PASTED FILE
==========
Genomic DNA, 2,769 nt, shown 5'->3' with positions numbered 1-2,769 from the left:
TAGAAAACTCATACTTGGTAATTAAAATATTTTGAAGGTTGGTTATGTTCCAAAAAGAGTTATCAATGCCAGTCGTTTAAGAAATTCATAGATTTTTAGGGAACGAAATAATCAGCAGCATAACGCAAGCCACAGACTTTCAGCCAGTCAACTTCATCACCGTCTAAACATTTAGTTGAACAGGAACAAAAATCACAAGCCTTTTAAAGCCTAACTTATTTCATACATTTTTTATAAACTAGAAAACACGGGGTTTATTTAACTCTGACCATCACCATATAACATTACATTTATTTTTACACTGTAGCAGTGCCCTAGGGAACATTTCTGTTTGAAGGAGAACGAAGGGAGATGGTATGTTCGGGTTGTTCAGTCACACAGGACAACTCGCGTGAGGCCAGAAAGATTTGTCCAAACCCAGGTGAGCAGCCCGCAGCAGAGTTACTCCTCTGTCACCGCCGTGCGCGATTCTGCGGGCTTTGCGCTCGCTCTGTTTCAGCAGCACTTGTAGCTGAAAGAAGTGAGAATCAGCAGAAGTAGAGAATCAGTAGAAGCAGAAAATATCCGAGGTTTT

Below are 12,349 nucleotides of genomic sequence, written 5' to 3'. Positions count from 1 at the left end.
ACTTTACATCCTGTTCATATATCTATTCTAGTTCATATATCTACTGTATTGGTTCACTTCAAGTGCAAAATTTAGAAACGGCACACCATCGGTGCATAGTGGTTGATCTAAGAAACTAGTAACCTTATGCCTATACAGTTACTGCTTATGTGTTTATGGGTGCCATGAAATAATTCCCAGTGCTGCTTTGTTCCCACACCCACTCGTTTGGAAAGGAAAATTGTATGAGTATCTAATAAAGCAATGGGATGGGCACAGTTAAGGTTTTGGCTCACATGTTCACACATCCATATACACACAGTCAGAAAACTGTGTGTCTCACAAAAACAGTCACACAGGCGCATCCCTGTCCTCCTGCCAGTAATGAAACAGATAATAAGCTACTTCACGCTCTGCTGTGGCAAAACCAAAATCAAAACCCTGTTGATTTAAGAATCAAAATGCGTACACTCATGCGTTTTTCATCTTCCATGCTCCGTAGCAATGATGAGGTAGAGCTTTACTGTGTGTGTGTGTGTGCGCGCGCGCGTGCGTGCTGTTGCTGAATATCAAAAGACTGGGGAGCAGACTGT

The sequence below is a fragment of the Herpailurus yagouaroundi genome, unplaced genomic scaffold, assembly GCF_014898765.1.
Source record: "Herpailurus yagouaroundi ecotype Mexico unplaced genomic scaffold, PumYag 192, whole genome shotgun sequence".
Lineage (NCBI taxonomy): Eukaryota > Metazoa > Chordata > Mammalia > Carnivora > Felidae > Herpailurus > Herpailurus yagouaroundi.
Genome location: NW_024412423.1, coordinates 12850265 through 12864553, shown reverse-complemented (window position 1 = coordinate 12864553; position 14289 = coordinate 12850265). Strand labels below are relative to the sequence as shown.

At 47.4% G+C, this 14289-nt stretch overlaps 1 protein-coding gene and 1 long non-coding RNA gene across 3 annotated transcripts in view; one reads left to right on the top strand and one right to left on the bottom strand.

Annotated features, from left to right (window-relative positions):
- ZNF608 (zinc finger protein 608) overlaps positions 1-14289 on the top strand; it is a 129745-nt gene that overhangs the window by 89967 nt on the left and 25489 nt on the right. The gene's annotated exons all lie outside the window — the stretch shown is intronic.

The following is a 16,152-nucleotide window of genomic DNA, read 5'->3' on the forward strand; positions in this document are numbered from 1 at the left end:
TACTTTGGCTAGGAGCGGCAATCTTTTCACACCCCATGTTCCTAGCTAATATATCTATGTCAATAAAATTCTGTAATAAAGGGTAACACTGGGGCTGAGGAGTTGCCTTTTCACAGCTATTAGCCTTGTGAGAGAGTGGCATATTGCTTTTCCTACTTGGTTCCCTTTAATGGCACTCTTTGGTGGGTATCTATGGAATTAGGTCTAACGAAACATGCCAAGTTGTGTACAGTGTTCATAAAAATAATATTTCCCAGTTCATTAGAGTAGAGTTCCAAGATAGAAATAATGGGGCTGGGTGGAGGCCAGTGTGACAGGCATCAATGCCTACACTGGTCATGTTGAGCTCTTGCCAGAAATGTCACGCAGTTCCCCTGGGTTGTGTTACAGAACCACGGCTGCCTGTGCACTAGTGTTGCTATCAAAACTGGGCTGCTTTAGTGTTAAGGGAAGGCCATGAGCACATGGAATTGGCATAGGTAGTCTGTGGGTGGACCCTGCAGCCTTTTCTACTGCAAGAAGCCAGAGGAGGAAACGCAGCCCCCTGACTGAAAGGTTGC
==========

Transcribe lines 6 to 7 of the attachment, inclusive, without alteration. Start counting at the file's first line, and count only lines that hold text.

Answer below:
Source record: "Herpailurus yagouaroundi ecotype Mexico unplaced genomic scaffold, PumYag 192, whole genome shotgun sequence".
Lineage (NCBI taxonomy): Eukaryota > Metazoa > Chordata > Mammalia > Carnivora > Felidae > Herpailurus > Herpailurus yagouaroundi.